You might try to file your tax return, only to find out somebody claiming to be you already has. It’s happened to a New Milford woman twice!
It was a race against time for Christina Arnold to get her tax refund before someone else did. She hoped if she filed early enough, she could get to her refund money before the person who stole her refund in the past struck again.
“I had this issue in2012 where they actually used my social security number and someone actually got the money,” Arnold explained.
She said she hadn’t expected to be hit twice by tax I.D. thieves, because the IRS had given her a pin number and flagged her account when her identity was stolen before.
But when she went to file last year, the IRS said someone else had already claimed her.
“I said well who did? They won’t tell me anything,” said Arnold. “She told me I had to re-do all the paperwork again.”
Tax identity theft happens more than you might think. It’s even happened to former U.S. Attorney General Eric Holder, after two men got a hold of his social security number.
The IRS said in 2015, they suspended about 5 million suspicious tax returns. However, with only 2300 employees to work those cases, it’s easy to see why it’s taking months for Arnold to hear anything about her case.
“It’s a long process,” said Arnold.
The State of Connecticut faces the same uphill battle against mounting tax identity theft cases as the IRS. Department of Revenue Commissioner Kevin Sullivan, said they stopped about 21,000 fraudulent tax returns last year. They have about a hundred employees working all those cases!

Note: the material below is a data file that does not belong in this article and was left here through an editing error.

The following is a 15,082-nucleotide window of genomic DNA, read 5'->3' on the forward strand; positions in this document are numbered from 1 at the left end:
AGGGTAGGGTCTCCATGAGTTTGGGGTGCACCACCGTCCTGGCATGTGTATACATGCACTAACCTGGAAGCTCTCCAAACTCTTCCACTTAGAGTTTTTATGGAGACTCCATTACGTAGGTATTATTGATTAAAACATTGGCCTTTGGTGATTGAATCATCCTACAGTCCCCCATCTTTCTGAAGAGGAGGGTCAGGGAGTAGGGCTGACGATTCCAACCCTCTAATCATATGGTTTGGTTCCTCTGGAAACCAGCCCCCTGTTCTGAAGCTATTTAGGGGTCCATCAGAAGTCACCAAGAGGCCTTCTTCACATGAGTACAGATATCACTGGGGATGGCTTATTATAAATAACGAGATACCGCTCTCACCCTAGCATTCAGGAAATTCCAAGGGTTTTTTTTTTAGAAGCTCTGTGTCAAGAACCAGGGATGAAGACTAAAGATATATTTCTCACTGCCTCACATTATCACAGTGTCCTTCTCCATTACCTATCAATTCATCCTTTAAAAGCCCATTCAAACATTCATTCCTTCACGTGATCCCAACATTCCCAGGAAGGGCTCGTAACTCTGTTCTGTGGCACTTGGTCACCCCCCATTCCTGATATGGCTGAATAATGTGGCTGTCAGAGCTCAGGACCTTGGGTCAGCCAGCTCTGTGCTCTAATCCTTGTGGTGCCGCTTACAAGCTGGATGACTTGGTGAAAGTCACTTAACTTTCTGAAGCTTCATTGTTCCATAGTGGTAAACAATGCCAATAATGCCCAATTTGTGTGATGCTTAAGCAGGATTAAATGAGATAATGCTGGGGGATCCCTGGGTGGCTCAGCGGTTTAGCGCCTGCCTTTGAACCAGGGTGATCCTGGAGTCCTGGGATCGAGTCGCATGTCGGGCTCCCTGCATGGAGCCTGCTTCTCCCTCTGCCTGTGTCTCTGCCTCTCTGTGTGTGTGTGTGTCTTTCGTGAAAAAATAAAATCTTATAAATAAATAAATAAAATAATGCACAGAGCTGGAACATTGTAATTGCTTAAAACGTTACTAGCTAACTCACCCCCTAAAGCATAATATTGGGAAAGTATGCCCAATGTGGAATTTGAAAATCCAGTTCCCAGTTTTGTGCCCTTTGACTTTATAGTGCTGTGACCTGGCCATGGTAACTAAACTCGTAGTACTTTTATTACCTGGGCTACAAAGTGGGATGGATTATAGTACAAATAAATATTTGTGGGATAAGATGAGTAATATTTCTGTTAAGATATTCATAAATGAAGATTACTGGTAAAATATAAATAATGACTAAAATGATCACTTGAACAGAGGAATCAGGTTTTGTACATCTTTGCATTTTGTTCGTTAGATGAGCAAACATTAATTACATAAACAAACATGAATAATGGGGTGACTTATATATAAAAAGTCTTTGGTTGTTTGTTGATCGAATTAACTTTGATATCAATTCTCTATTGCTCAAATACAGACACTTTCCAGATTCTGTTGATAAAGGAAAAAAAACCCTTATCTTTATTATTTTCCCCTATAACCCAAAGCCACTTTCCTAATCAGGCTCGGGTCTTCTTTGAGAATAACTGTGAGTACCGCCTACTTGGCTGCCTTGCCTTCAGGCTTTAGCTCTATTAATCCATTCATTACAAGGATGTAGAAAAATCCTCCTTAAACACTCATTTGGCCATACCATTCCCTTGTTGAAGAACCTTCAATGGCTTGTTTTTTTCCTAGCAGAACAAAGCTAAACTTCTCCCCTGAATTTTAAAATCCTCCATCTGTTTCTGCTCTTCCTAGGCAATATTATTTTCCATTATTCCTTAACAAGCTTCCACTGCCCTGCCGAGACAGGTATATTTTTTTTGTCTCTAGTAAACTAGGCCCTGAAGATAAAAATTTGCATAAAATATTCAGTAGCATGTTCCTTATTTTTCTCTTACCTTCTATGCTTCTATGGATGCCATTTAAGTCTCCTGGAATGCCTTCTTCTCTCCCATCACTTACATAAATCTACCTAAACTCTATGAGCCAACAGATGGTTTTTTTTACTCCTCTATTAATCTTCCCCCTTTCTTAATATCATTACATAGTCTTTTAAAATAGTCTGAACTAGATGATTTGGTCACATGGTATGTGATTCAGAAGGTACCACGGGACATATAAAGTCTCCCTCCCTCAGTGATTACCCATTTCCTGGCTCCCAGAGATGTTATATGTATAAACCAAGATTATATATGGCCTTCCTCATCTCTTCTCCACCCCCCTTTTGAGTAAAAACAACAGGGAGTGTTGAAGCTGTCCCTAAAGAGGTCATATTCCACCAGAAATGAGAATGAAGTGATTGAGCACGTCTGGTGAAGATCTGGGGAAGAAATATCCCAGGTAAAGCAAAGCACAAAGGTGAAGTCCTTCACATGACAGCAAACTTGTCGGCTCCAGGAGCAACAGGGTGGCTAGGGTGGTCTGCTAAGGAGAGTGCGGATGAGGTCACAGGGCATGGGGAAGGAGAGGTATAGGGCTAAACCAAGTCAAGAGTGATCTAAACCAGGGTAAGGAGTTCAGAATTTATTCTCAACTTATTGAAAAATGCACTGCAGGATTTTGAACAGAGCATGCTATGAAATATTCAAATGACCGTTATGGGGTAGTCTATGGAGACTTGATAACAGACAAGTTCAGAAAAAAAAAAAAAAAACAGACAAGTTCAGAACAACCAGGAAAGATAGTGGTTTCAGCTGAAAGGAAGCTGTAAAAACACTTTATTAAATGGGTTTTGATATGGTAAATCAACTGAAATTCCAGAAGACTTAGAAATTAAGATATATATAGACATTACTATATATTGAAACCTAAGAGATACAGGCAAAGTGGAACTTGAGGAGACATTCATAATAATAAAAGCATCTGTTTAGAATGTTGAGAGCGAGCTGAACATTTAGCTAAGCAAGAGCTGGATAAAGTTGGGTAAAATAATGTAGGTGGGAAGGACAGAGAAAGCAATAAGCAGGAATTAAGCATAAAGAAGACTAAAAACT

“Well those are the ones that are confirmed we check more than that, far more than that,” said Sullivan.
Sullivan added, another reason it takes so long to get information when your tax refund is stolen, is that there is a rigorous process to prove you are who you say you are and the refund is rightfully yours.
“As far as Social Services knows, Social Security knows, IRS knows, that’s you,” said Sullivan. “So now they have somebody else coming along who happens to be the real you saying “’No! No! That’s me.”
Both the state and federal revenue service implemented new security measures this year they hope will crack down on tax refund theft.
The changes, which you might notice right away, affect people who prepare their own returns using tax software or online products.
Now, software providers will have to report to the IRS how long it took for each person to complete their tax return. They say this will help spot computer-generated tax returns that are fraudulent and filed in bulk. They are also three new security questions and stronger password requirements.
But as the government comes up with new layers of security, identity thieves find ways to get around those them. In many cases the culprits aren’t even in the United States when they steal your return, filing online they don’t need to be.
“It’s kind of a dynamic constant cat and mouse game and in this case cat and rat game,” said Sullivan.
Arnold wants the IRS to tell her the name of the person who used her social security number to claim her on their taxes. However, an IRS spokesperson told us they sometimes reach out to victims during an investigation to get information and leads, but they don’t tell victims who committed the crime, because it could jeopardize a possible arrest. You would have to find that out when or if the case goes to court.
“They won’t tell me who it is or anything and I think I have that right to know,” said Arnold.
So she just waits, hoping to one day find out who has been pretending to be her and hoping she won’t become a 3-time tax identity theft victim.
Arnold said she recently filed her taxes for 2015 and she’s happy to report that no one else has. She still hasn't been told when she'll get her stolen 2014 tax refund back. Officials said that could take a year or longer.